About the Coral Reef
About the Coral Reef
The Florida Reef is more than one large coral reef; it is actually a reef system made up of thousands of individual coral reefs. Because the Florida Reef is separated from land andndash; both the mainland of Florida and the shores of the islands that make up the Florida Keys andndash; by a deep channel, it is known as a coral barrier reef. The Florida Reef stretches approximately one hundred and seventy miles long, extending from the southern tip of Florida and stretching along the line of the Florida Keys. The thousands of individual reefs that form the Florida Reef are anywhere from five to seven thousand years old.
As Spanish explorers began sailing to the New World in the 16th century, the Florida Reef caused numerous known and countless unknown shipwrecks as ship captains navigating the warm, swift waters of the Florida Current offshore foundered on the treacherous reefs. Hundreds of ships were lost on the Florida Reef during the early centuries of the history of the United States with estimates of an average of one shipwreck per week. With the swift water of the Florida Current, the dangers of the Florida Reef, and the unpredictability of potential hurricanes during the late summer and fall months, the sheer number of shipwrecks birthed a profitable shipwreck salvaging industry that fueled the growth and wealth of the Florida Keys throughout the 18th and 19th century.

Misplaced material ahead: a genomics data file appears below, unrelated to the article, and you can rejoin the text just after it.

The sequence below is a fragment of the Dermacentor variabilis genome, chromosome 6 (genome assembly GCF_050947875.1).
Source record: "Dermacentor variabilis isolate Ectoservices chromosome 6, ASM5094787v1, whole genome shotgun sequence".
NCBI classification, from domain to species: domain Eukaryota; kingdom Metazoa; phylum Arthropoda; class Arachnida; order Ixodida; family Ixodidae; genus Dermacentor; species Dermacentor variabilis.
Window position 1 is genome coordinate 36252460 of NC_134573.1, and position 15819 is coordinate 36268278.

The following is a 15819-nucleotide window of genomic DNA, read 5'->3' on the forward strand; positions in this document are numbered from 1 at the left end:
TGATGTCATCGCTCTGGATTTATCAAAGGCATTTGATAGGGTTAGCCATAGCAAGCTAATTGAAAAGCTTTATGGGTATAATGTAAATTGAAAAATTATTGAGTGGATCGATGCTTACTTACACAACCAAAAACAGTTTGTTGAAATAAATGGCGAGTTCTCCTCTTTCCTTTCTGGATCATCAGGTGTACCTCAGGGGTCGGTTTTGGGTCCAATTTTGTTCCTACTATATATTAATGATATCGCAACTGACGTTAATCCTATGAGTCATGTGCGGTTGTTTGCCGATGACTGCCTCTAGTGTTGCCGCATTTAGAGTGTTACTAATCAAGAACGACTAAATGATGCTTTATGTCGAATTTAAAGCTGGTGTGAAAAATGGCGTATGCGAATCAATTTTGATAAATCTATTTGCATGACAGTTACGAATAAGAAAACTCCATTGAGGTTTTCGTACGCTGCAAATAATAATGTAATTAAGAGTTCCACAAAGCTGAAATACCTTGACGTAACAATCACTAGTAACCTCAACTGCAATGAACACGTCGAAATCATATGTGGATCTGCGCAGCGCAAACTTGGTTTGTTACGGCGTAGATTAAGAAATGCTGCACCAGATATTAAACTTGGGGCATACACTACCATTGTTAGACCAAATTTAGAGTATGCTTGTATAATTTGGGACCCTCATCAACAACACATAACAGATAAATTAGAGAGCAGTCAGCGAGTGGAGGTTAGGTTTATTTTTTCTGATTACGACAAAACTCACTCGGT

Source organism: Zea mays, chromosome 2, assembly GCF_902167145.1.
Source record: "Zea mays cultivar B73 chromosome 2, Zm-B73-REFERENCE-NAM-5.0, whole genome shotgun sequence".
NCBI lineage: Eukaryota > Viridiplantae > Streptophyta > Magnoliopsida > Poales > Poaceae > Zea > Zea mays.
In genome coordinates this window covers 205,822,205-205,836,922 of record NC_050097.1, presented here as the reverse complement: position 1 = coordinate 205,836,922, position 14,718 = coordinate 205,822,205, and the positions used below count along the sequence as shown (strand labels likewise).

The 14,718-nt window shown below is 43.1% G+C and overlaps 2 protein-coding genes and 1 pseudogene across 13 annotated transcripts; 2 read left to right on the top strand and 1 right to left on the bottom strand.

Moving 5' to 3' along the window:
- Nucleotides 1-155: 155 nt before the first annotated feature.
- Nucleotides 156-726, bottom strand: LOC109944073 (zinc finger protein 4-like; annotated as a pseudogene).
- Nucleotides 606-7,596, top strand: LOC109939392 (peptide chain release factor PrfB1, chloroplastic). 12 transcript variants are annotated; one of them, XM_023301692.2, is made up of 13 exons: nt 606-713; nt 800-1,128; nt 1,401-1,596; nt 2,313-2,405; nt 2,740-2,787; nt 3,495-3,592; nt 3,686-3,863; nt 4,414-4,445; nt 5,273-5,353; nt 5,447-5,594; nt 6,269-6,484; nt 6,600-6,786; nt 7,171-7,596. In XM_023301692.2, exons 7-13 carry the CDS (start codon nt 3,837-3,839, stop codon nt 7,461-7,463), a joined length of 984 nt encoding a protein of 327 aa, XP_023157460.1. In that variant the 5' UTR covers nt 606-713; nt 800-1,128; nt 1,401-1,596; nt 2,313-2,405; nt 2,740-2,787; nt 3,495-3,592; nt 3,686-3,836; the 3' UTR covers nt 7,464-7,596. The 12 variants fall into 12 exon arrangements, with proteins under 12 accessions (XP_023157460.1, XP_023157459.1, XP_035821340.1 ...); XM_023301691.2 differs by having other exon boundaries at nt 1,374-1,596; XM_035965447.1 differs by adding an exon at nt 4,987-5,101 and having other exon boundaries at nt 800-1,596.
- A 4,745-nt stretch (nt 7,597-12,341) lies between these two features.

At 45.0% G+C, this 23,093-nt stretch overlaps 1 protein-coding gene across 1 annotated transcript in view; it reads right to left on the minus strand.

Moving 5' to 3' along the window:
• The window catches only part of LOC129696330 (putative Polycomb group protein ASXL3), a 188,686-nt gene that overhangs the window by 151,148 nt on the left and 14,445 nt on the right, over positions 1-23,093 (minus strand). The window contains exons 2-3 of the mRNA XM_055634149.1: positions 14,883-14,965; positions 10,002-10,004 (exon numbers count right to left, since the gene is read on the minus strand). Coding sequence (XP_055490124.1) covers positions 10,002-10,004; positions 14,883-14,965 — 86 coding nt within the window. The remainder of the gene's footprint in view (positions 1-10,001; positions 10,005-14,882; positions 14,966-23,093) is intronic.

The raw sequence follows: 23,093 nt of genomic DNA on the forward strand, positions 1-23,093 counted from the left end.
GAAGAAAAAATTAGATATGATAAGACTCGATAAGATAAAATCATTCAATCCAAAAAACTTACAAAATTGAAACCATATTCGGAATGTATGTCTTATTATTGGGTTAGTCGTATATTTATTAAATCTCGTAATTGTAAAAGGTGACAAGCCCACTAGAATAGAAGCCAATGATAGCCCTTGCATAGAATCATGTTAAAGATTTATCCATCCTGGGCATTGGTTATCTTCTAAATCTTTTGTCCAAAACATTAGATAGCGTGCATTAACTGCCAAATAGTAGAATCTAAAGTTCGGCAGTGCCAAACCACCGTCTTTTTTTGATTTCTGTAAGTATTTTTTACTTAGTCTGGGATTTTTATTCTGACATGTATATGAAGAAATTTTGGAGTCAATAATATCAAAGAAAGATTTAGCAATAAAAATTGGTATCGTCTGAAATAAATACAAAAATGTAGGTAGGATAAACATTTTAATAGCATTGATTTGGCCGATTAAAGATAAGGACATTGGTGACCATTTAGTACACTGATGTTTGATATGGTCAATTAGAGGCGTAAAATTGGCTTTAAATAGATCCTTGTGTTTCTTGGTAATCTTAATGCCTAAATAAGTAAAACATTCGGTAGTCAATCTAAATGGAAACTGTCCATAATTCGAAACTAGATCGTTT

The Florida Reef boasts three distinct types of coral reef communities within its system. Closest to the shore of the Florida Keys is the hardbottom community, made up primarily of algae, stony corals, and sea fans. Further out within the shallow waters are the patch reefs, formed by coral that originally grows on a hard bottom but then grows upward within the shallow waters and then re-establishes new growth on the skeletons of the dead coral beneath them. Furthest out are the bank reefs, which are larger than patch reefs and thrive in the deeper waters; bank reefs also create habitats for tropical reef fish such as Angelfish, Parrotfish, and Triggerfish. The reef also is home to Spiny Lobster, Nurse Sharks, Turtles, and stingrays.
One of the greatest and most unpredictable threats to the corals that make up the Florida Reef is a change in water temperature. A long-term period of cold weather over southern Florida can decrease the water temperature surrounding the Florida Reef, making it difficult or impossible for coral to survive. An increase in water temperature can also be disastrous, causing coral bleaching which leaves normally colorful and vibrant coral pale or white.
The Florida Reef is a fantastic natural resource to explore while visiting the Florida Keys. Whether you choose to snorkel, scuba dive, fish, or simply relax and enjoy the scenery of the Florida Reef from the unique vantage point offered by a glass bottom boat, the coral and marine life found in the Florida Reef is breathtakingly beautiful.